Schrems II is the name given to an ECJ (European Court of Justice) case that was based on the fact that US companies cannot ensure adequate standards for personal data protection. As a consequence, personal data transfer between the EU and the US became illegal and the Privacy Shield agreemnt between them was rendered obsolete.
What does Schrems II mean?
Schrems II is the generic name given to a case at the European Court of Justice, which ruled in favor of Max Schrems and led to the invalidation of the EU-US Privacy Shield, on July 16, 2020. This led to the fact that it became illegal for any type of data processor to use services from the USA, that would give those services access to the personal data of EU citizens, without fully explaining the risks. The consequences were very serious, so much as for some major US companies (e.g. Facebook) to consider interrupting their business in the EU altogether.
A previous case, known as Schrems I, started by the same person, had been at the origin of a similar outcome in 2015. The decision of the ECJ in the Schrems II case, was based on the argument that, especially due to US legislation like the CLOUD Act, there is no way to guarantee the privacy of personal data if they are handled by US companies. Federal agencies using a warrant could always force data processors like Google or Facebook to disclose personal information about users, without any consent from them. It does not matter where the servers containing the data are physically placed. Therefore, any EU citizen accessing a website hosted in the US, or any website that uses third party apps managed by US companies (e.g. Google Analytics), needs to be properly informed about all the legal implications of the data transfer, as well as all the risks.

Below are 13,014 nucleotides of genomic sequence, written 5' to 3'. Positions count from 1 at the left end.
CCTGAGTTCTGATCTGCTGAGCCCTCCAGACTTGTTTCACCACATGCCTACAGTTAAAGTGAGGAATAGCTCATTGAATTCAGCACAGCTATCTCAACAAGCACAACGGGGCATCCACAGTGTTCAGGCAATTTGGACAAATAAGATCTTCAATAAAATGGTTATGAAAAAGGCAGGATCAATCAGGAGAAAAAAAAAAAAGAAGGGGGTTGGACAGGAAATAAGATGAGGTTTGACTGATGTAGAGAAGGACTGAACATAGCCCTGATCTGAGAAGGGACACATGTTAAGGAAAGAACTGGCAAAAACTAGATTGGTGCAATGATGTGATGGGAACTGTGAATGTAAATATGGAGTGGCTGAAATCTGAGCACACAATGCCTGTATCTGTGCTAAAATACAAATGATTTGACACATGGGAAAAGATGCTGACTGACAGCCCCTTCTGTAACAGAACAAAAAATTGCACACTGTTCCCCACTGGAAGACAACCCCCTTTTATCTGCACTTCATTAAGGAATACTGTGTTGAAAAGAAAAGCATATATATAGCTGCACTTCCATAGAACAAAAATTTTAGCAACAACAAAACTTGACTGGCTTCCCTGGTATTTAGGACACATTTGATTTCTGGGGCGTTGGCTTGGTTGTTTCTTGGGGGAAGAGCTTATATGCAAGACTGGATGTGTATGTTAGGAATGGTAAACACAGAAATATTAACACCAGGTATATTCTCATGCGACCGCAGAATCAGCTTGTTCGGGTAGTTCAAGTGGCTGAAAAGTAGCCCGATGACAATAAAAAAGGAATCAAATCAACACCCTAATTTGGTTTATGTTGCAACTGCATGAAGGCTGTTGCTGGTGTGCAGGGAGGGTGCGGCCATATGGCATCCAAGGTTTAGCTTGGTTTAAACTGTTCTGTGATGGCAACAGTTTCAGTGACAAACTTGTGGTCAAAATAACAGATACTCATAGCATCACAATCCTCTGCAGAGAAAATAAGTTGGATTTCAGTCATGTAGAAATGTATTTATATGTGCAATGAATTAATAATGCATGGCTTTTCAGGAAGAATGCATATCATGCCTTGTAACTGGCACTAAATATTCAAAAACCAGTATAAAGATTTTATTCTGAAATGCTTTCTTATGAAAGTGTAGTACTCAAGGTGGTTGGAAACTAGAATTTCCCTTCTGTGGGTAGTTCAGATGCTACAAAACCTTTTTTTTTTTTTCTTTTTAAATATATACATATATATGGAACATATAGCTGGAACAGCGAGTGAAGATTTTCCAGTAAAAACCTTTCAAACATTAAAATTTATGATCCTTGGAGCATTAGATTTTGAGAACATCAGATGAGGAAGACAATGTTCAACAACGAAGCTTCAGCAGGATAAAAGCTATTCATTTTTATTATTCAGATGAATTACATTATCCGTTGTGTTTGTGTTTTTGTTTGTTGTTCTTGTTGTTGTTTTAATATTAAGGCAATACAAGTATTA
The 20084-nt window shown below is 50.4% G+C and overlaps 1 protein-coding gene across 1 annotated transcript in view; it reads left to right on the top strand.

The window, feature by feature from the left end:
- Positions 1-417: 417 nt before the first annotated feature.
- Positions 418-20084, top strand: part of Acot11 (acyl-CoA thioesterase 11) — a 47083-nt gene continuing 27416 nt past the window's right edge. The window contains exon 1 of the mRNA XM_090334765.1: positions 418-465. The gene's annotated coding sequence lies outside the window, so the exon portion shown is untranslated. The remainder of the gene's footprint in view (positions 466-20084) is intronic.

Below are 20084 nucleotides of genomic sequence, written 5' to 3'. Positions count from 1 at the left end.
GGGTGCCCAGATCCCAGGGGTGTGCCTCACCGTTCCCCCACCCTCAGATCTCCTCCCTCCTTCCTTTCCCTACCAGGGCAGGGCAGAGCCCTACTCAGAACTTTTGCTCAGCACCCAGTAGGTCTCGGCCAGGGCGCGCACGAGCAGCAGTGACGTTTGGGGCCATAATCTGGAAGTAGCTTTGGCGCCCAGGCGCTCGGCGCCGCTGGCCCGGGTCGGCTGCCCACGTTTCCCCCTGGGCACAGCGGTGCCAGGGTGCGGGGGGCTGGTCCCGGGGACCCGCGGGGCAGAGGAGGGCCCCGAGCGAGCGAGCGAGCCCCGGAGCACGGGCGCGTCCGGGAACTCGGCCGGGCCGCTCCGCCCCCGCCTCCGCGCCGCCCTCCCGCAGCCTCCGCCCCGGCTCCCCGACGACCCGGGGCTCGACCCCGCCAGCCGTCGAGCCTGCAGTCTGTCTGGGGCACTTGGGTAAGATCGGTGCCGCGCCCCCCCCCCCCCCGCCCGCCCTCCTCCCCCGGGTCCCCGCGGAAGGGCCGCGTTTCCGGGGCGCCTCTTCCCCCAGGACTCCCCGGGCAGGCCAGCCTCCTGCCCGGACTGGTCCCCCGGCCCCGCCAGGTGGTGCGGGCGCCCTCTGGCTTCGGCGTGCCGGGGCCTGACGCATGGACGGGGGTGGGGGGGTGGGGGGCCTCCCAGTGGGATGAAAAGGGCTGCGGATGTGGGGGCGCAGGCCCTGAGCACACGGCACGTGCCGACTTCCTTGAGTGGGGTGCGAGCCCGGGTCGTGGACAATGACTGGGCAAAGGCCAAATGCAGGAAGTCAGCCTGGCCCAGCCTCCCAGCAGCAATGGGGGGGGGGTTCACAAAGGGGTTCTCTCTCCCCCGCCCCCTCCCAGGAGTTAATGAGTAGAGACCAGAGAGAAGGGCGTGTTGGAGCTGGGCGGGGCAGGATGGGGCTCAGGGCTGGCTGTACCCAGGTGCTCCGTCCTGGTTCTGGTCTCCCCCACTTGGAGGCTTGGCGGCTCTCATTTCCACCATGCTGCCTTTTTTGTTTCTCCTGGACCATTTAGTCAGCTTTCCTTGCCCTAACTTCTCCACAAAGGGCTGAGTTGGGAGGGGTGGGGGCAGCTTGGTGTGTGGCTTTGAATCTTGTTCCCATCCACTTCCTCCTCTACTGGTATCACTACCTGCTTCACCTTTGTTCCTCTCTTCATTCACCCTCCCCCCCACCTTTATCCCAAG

For more details on the consequences of Schrems II, you can read this overview. In summary, they are:
- website owners with EU visitors can't store data outside the EU, unless the laws of that country can provide an adequate level of protection for the data
- any third party services used by a website must also provide protection, and therefore cannot be based in the US. These services may include: website analytics tools, customer relation management tools, advertising services, chat tools, user insight tools etc.
- the list of US companies who were exempted from the rules, based on the Privacy Shield, were no longer operating legally
- consent banners must include specific cookie information, as well as data transfer regulations